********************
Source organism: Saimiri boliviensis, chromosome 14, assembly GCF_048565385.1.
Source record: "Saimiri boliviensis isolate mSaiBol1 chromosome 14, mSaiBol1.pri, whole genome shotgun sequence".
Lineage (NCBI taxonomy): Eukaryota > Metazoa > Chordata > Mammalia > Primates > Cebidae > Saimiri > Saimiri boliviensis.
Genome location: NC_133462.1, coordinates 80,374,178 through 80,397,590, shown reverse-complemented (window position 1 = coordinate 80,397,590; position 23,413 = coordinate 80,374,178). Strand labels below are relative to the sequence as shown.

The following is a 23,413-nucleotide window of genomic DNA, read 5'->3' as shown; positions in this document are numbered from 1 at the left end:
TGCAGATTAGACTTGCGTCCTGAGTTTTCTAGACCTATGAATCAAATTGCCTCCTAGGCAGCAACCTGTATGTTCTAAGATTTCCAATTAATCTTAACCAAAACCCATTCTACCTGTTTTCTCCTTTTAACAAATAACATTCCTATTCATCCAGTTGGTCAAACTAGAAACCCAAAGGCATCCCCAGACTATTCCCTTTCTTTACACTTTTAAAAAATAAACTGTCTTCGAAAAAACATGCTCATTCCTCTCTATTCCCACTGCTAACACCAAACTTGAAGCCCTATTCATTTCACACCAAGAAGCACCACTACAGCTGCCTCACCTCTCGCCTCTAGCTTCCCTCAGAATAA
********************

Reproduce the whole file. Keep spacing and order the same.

Source organism: Saimiri boliviensis, chromosome 14, assembly GCF_048565385.1.
Source record: "Saimiri boliviensis isolate mSaiBol1 chromosome 14, mSaiBol1.pri, whole genome shotgun sequence".
Lineage (NCBI taxonomy): Eukaryota > Metazoa > Chordata > Mammalia > Primates > Cebidae > Saimiri > Saimiri boliviensis.
Genome location: NC_133462.1, coordinates 80,374,178 through 80,397,590, shown reverse-complemented (window position 1 = coordinate 80,397,590; position 23,413 = coordinate 80,374,178). Strand labels below are relative to the sequence as shown.

The following is a 23,413-nucleotide window of genomic DNA, read 5'->3' as shown; positions in this document are numbered from 1 at the left end:
TGCAGATTAGACTTGCGTCCTGAGTTTTCTAGACCTATGAATCAAATTGCCTCCTAGGCAGCAACCTGTATGTTCTAAGATTTCCAATTAATCTTAACCAAAACCCATTCTACCTGTTTTCTCCTTTTAACAAATAACATTCCTATTCATCCAGTTGGTCAAACTAGAAACCCAAAGGCATCCCCAGACTATTCCCTTTCTTTACACTTTTAAAAAATAAACTGTCTTCGAAAAAACATGCTCATTCCTCTCTATTCCCACTGCTAACACCAAACTTGAAGCCCTATTCATTTCACACCAAGAAGCACCACTACAGCTGCCTCACCTCTCGCCTCTAGCTTCCCTCAGAATAA